anonymous
  • anonymous
Mostly solved, just help on one step! Find the general solution and use it to determine how solutions behave as t->inf: y'+(1/t)y=3cos(2t), t>0
Mathematics
  • Stacey Warren - Expert brainly.com
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SOLVED
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jamiebookeater
  • jamiebookeater
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inkyvoyd
  • inkyvoyd
o.o first order ODE :o
anonymous
  • anonymous
I found the solution as: \[y=(3/2)\sin(2t)+(3/4t)\cos(2t)+(c/t)\] which it says is correct, but then it goes on to say that the general solution is: \[y=(3/2)\sin(2t)\] and I'm not sure how they got that
anonymous
  • anonymous
I think it has something to do with the solution changing as t->infinity

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inkyvoyd
  • inkyvoyd
as t approacs infinity the other two expressions approach zero.
inkyvoyd
  • inkyvoyd
Is it (3/(4t))cos(2t) or (3t/4)cos(2t)?
anonymous
  • anonymous
It is (3/(4t))cos(2t)
inkyvoyd
  • inkyvoyd
\(\large \lim_{t->\inf} (3/2)\sin(2t)+\frac{3}{4t}\cos(2t)+(c/t)\) \(=(3/2)\sin(2t)+0*\cos(2t)+0\)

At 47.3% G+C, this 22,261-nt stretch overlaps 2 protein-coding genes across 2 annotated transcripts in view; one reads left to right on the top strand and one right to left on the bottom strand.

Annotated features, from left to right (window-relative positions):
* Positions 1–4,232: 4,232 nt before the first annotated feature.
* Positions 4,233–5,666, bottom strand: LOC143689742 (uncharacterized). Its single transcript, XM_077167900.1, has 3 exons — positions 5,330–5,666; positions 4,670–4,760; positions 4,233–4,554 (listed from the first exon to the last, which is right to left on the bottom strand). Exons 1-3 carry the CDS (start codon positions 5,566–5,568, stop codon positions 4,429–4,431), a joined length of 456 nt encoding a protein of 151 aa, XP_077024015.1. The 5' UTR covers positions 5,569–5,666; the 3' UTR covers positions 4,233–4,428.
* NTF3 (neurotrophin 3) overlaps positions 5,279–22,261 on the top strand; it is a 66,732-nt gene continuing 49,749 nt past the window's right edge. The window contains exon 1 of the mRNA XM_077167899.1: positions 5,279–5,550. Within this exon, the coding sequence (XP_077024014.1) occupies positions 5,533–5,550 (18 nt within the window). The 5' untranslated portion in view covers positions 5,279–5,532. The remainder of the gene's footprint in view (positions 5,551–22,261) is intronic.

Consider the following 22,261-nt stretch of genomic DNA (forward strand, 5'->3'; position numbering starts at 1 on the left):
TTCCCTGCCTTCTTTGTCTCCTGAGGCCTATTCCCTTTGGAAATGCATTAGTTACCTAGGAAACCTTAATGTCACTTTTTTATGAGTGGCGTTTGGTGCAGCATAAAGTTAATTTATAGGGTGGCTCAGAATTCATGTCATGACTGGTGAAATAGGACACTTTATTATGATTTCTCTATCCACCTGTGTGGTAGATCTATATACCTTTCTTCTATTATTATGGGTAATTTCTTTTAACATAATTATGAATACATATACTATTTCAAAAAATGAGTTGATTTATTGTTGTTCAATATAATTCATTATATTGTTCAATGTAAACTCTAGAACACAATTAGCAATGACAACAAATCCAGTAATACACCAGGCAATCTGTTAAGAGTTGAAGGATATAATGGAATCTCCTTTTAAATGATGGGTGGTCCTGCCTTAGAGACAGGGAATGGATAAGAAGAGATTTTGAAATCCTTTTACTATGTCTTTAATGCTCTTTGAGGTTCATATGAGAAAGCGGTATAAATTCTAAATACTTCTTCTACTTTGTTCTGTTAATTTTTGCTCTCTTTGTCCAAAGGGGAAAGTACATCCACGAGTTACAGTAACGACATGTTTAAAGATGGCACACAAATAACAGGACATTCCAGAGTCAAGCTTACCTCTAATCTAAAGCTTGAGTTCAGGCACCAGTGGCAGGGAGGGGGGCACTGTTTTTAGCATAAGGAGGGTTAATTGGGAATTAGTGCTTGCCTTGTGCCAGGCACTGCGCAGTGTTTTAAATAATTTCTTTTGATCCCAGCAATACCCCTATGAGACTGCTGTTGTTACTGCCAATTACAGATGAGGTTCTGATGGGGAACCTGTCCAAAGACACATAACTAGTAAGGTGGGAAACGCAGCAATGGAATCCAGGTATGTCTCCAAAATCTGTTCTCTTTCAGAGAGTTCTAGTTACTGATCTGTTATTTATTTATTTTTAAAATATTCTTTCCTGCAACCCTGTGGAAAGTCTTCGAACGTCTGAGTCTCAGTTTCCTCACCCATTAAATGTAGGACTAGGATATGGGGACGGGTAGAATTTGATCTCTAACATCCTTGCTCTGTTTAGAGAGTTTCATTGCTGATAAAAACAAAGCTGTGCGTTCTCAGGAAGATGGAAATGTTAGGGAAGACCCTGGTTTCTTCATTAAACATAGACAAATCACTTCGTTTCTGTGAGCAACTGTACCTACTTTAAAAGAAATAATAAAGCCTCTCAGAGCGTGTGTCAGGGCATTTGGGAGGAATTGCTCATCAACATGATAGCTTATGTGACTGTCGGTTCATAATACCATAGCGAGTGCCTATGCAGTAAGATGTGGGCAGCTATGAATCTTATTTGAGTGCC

inkyvoyd
  • inkyvoyd
essentially as t approaches infinity we still see oscillating behavior in y, but the effects of the cos term and c/t are greatly reduced to the point they are negligible.
anonymous
  • anonymous
Thank you! If I just take the limit as t->infinity, then what is the point of adding that t>0?
inkyvoyd
  • inkyvoyd
I'm not particularly sure either, but I will try to make sense out of it.
anonymous
  • anonymous
Alright, well thank you!
inkyvoyd
  • inkyvoyd
There may be a case where you take the natural logarithm of an expression, and in that case t must be greater than 0. I think that is why they have that restriction.
inkyvoyd
  • inkyvoyd
I mean while doing the computation, you must take the natural logarithm with an expression with t or a multiple of t, and if t<=0 the operation is undefined.
anonymous
  • anonymous
thank you!
inkyvoyd
  • inkyvoyd
you're welcome :)

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